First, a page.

The Rogue River Valley city has a long history of aggressive energy conservation through its municipal electric utility, along with solar-access and net-metering rules. Ashland wanted to explore solar electric; a 1998 survey found that 68 percent of residents thought Ashland should develop solar power locally, Wanderscheid wrote last year in the Ashland Daily Tidings.
City officials talked with Duncan, who was then with Columbia/Pacific Institute for Energy and the Environment. He subsequently joined Bonneville Environmental Foundation as executive director, and passed on the idea for the solar project to Renewable Northwest Project, which hired consultant Starrs. "Our contribution was technical expertise and project shepherding," said Shimshak.
In July 1999, BEF announced it would provide Ashland up to $62,500 (on a 1:2 matching basis) for solar PV installations, as the foundation's first renewable energy grant. The Shakespeare Festival, Southern Oregon and the Ashland post office subsequently agreed to host systems, although the postal site was later omitted after its roof was deemed structurally insufficient to handle the added weight.
"We're getting involved in Ashland's solar project because we think we need to set an example," Shakespeare Festival executive director Paul Nicholson said in a recent Northwest Power Planning Council newsletter. "We want our solar project to be very visible, with information provided to help stimulate discussion. It may pay for itself in the long term, but we're not doing it for financial gain. We see it as an investment in the community."
In addition to the BEF grant and about $35,000 from the city, the Shakespeare Festival and Southern Oregon University contributed $15,000 apiece for their 5-KW systems. Each will receive 25 cents per kilowatt-hour for the power their systems generate, until their investments are fully recouped--an estimated eight to 10 years hence, according to Wanderscheid.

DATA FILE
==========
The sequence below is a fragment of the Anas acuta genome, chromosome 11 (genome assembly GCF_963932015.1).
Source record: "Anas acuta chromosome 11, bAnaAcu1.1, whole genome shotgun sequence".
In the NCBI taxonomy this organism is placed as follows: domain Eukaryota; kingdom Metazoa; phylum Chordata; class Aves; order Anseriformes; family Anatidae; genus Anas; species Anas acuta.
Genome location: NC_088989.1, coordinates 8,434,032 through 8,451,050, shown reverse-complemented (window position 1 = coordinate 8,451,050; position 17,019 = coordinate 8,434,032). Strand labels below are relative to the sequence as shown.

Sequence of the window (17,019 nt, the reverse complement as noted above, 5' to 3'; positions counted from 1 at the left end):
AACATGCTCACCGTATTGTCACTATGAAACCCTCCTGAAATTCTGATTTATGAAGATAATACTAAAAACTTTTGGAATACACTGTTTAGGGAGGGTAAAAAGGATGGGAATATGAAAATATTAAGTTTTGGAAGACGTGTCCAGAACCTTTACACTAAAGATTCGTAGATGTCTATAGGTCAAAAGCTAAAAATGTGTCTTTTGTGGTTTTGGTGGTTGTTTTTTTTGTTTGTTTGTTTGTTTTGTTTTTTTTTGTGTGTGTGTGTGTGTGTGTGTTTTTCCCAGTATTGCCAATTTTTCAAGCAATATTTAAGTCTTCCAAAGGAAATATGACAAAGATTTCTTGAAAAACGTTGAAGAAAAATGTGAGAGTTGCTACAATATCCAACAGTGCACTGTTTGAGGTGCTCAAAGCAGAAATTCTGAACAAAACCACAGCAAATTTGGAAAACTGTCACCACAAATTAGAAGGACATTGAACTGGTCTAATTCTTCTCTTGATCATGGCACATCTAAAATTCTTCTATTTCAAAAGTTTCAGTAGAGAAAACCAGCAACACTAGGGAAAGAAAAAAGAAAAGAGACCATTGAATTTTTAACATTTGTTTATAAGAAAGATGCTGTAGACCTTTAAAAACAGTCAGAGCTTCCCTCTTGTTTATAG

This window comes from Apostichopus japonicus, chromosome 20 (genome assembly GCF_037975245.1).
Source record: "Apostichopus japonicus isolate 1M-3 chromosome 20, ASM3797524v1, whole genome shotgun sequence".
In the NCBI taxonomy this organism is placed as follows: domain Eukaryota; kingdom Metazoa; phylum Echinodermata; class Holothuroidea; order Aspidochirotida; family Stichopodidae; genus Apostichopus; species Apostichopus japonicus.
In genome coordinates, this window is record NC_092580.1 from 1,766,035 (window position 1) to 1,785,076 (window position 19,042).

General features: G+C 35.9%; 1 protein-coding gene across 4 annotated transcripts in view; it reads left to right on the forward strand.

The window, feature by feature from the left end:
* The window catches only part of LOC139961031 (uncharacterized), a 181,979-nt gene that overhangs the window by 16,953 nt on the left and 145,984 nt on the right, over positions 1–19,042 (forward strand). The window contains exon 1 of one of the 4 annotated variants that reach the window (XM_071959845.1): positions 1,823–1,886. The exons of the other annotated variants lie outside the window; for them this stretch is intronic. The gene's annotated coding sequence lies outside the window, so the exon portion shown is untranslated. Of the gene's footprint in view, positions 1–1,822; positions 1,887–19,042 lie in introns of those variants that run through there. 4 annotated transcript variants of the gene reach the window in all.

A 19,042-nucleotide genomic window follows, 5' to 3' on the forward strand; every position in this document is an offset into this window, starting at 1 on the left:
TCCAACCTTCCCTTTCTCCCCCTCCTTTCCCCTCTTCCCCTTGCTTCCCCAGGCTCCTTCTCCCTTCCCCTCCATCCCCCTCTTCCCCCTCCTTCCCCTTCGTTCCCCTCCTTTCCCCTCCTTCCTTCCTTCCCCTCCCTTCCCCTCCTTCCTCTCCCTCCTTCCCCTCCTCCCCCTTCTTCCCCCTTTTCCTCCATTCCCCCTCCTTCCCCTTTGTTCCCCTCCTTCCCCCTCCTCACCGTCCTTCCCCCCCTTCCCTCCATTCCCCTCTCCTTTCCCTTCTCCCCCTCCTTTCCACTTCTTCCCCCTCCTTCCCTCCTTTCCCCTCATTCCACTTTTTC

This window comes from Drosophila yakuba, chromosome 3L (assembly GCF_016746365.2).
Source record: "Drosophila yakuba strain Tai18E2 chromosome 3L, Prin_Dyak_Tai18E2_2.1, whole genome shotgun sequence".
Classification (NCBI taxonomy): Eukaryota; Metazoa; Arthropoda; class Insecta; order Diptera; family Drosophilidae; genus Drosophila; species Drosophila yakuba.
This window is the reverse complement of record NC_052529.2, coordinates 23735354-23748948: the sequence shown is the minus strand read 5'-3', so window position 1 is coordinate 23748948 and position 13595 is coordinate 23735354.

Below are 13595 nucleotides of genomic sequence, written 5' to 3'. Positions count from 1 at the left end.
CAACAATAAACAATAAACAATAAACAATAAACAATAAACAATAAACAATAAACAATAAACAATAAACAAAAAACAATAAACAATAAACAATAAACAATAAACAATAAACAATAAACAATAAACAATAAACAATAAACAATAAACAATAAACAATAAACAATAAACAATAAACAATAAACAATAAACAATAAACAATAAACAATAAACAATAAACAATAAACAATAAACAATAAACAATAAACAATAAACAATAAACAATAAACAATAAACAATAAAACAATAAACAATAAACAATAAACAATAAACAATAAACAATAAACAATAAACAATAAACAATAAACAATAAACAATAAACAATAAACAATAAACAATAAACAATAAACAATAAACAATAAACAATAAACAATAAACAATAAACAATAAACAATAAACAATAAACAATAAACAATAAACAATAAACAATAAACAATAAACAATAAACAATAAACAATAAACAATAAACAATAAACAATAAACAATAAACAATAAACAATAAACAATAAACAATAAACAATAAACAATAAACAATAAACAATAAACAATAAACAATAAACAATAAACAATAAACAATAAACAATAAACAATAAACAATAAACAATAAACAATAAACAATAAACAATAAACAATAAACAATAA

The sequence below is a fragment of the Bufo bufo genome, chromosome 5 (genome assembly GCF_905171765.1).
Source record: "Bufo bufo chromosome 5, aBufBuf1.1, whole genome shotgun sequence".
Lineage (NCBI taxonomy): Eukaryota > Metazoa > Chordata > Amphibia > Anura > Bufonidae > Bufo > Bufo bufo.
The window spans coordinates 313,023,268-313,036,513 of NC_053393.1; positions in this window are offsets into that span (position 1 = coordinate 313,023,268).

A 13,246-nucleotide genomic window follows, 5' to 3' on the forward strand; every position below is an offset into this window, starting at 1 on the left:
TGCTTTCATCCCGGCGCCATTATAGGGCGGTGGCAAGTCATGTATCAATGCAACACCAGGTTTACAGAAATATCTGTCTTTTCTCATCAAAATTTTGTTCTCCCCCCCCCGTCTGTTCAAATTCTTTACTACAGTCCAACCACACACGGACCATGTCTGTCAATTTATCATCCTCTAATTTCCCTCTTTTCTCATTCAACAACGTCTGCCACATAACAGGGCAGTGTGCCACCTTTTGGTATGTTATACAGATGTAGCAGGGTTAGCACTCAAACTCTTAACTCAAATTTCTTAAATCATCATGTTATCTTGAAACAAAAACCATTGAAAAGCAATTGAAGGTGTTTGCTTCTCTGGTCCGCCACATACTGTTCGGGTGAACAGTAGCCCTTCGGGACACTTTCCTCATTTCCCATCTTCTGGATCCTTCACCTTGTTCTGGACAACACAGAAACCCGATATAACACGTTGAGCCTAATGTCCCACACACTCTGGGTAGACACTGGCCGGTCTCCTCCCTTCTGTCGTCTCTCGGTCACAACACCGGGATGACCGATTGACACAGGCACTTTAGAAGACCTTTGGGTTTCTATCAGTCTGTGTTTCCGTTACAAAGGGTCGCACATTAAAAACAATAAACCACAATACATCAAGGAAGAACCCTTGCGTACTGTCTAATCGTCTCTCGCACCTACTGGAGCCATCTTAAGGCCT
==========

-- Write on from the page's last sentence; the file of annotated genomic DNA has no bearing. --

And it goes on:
BPA, he said, will pay up to $100,000 for 20 years' output from 15 KW of the city's 20-KW PV installations. This solar electricity will be added to Bonneville's environmentally preferred power portfolio. Avista Corp.--whose Avista Utilities supplies natural gas in the area--will pay close to $100,000, receiving a like amount in a state tax credit.
And as of mid-August 255 Ashland citizens and businesses had pledged to pay an extra $4 per month over two years to help fund the solar project, which will generate nearly $26,000, according to Wanderscheid.
BEF's Duncan acknowledged
|Solar in Ashland
Photo courtesy of Dick Wanderscheid, city of Ashland
"Obviously we believe and hope solar power will become more cost-effective," Ashland Mayor Cathy Shaw told the Daily Tidings. "Part of that happening is more people investing in solar systems to bring the price down."
Four PV Systems